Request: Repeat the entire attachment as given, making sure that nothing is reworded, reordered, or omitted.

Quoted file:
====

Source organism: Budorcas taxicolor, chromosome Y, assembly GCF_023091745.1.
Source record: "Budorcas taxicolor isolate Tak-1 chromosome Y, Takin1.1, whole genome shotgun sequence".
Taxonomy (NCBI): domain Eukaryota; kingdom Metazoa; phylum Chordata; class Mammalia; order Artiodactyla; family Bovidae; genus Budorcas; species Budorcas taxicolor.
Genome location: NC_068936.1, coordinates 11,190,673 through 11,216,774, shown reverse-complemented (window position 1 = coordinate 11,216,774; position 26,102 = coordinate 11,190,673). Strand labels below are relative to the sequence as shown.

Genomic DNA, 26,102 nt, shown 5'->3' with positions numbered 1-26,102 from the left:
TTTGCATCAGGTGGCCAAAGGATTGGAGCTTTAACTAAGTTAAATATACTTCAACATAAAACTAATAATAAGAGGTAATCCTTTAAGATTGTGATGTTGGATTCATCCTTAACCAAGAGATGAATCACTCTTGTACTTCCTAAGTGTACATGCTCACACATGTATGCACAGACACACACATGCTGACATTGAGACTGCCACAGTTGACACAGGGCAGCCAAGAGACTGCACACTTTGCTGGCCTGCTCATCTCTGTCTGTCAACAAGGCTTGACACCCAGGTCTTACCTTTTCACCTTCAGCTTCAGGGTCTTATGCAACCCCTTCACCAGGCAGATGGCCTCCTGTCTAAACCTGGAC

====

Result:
Source organism: Budorcas taxicolor, chromosome Y, assembly GCF_023091745.1.
Source record: "Budorcas taxicolor isolate Tak-1 chromosome Y, Takin1.1, whole genome shotgun sequence".
Taxonomy (NCBI): domain Eukaryota; kingdom Metazoa; phylum Chordata; class Mammalia; order Artiodactyla; family Bovidae; genus Budorcas; species Budorcas taxicolor.
Genome location: NC_068936.1, coordinates 11,190,673 through 11,216,774, shown reverse-complemented (window position 1 = coordinate 11,216,774; position 26,102 = coordinate 11,190,673). Strand labels below are relative to the sequence as shown.

Genomic DNA, 26,102 nt, shown 5'->3' with positions numbered 1-26,102 from the left:
TTTGCATCAGGTGGCCAAAGGATTGGAGCTTTAACTAAGTTAAATATACTTCAACATAAAACTAATAATAAGAGGTAATCCTTTAAGATTGTGATGTTGGATTCATCCTTAACCAAGAGATGAATCACTCTTGTACTTCCTAAGTGTACATGCTCACACATGTATGCACAGACACACACATGCTGACATTGAGACTGCCACAGTTGACACAGGGCAGCCAAGAGACTGCACACTTTGCTGGCCTGCTCATCTCTGTCTGTCAACAAGGCTTGACACCCAGGTCTTACCTTTTCACCTTCAGCTTCAGGGTCTTATGCAACCCCTTCACCAGGCAGATGGCCTCCTGTCTAAACCTGGAC